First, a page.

Industrial growth in the Western Bay of Plenty for the next 10 years looks likely to be focused on Tauriko, with Bob Clarkson's land behind the Tauriko School expected to become part of the mix.
An investigation by the Western Bay's SmartGrowth partners has identified significant issues standing in the way of the early development of industrial land at the Rangiuru Business Park near Te Puke, Wairakei at Papamoa and at Te Puke.
The investigation's findings, now in the hands of SmartGrowth's partner councils, will go out for public consultation once a final draft is approved.
Tauranga Mayor Stuart Crosby highlighted the recommendation in the SmartGrowth report dealing with the requirement for additional industrial land.
It said the western corridor, Tauriko and beyond, should be investigated as a suitable supply of additional land for industrial development in the medium term - up to 10 years.
"Bob's land will be in [the] mix, it is just about timing. Who knows, it may come on sooner. We are doing some work around that."
Mr Clarkson has until now been fighting a losing battle to get his land above the Wairoa River rezoned for residential and industrial development and has offered affordable housing to try and fast-track his residential subdivision plans. The land lies within the boundaries of the Tauranga City Council and Western Bay of Plenty Council.
Mr Crosby said that in the existing economic climate, the affordability of serviced industrial land was a big issue.
He said SmartGrowth was having to turn its mind to lowering land costs at Papamoa and at Rangiuru in particular. It would take a big anchor business needing 20 to 30 hectares to kickstart things at Rangiuru.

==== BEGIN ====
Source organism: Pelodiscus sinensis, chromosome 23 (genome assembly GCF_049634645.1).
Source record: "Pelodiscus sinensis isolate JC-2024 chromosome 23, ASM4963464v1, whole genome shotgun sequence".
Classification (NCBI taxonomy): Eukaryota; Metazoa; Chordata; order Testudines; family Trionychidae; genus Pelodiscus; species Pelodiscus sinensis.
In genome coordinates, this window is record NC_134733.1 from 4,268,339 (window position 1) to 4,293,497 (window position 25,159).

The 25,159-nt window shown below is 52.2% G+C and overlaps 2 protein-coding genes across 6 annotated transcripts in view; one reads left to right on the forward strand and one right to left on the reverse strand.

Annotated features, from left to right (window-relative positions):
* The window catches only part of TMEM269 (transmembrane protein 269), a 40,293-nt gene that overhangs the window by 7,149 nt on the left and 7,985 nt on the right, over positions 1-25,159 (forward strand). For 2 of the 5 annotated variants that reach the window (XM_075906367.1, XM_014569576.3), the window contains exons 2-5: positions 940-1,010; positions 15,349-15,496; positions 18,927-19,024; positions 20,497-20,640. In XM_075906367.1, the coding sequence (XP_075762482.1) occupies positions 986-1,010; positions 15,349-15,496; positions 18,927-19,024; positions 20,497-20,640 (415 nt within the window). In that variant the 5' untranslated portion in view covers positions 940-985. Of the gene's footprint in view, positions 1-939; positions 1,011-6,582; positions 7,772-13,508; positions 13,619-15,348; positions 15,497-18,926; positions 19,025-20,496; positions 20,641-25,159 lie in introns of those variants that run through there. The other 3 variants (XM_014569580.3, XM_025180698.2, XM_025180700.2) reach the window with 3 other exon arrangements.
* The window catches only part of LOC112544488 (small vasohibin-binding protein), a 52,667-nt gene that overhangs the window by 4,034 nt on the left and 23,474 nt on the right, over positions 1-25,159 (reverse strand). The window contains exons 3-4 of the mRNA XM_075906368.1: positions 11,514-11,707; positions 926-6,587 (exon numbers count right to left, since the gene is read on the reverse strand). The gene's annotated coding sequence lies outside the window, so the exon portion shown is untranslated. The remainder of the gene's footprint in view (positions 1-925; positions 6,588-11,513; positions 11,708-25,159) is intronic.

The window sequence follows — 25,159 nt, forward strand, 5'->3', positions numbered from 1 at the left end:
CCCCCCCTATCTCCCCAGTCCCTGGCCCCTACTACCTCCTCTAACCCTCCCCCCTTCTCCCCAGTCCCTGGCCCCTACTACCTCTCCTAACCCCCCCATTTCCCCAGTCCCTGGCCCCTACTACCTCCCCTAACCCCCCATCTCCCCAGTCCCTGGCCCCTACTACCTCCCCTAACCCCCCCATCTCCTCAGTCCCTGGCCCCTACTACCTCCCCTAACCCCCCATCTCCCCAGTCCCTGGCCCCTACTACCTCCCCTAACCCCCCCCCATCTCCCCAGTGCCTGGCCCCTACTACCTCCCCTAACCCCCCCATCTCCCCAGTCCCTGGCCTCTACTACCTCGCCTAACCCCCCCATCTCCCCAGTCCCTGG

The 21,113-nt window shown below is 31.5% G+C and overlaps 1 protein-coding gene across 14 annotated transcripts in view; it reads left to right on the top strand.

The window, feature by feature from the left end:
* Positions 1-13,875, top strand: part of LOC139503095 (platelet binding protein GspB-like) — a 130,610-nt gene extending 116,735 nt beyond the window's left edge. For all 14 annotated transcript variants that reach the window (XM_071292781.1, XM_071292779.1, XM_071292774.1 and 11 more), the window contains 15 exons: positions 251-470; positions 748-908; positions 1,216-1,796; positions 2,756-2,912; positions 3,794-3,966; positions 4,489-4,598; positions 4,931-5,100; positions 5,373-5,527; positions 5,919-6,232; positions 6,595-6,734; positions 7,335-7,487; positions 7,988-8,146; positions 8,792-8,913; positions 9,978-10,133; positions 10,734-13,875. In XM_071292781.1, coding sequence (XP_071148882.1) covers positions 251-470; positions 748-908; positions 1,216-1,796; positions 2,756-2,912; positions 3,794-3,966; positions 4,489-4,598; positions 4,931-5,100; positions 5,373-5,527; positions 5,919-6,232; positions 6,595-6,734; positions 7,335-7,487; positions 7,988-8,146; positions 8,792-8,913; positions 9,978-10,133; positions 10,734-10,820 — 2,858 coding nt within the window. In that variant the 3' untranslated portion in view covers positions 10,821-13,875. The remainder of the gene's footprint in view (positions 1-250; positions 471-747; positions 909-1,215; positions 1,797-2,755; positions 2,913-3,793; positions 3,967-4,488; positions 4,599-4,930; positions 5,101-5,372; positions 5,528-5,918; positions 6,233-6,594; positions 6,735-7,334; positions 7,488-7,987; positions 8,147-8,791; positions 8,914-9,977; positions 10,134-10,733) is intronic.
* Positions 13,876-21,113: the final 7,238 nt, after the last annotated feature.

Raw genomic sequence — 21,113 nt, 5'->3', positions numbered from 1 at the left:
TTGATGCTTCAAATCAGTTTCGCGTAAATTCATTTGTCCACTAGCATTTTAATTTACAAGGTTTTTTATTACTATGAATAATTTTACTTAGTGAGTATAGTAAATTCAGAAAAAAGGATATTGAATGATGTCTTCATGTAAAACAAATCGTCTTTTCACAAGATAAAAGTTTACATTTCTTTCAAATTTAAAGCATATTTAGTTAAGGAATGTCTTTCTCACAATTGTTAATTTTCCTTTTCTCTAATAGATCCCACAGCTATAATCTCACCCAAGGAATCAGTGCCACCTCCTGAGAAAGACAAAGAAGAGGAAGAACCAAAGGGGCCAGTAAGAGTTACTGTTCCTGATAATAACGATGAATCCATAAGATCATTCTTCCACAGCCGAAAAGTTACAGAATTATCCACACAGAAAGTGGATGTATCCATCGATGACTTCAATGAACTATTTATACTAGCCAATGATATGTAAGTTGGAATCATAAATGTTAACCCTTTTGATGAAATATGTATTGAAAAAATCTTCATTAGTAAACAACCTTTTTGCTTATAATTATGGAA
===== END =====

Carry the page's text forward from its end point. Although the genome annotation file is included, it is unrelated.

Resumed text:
The SmartGrowth report written by Justine Brennan said the cost of infrastructure to support a fully serviced business park in Rangiuru, capable of accommodating all industrial uses, made development financially unviable at the moment and could prove to be unviable in the long term.
"If water and wastewater infrastructure is redesigned to accommodate only low to moderate industrial water users, along with some changes to roading infrastructure, infrastructure costs can be reduced considerably."
However, even if costs were reduced, two separate assessments have concluded that development would still be unviable by a "substantial margin" for the near future.
"This may change in the medium to long term, or if a large scale anchor tenant was identified and they were offered significant financial incentives to locate in Rangiuru," the report said.
Industrial development was not financially viable in parts of Wairakei, primarily because of high development contribution charges.
"The financial viability challenges in Wairakei are, however, significantly less than in Rangiuru."
The report identified that development would be a "significant challenge" in Te Puke because of high costs and likely low revenues.
"This conclusion is supported by the recent sale of the largest block of undeveloped industrial land in Te Puke at rural land values with little to no premium for its industrial zoning."
The purchasers plan to continue grazing the land for at least the next 10 years.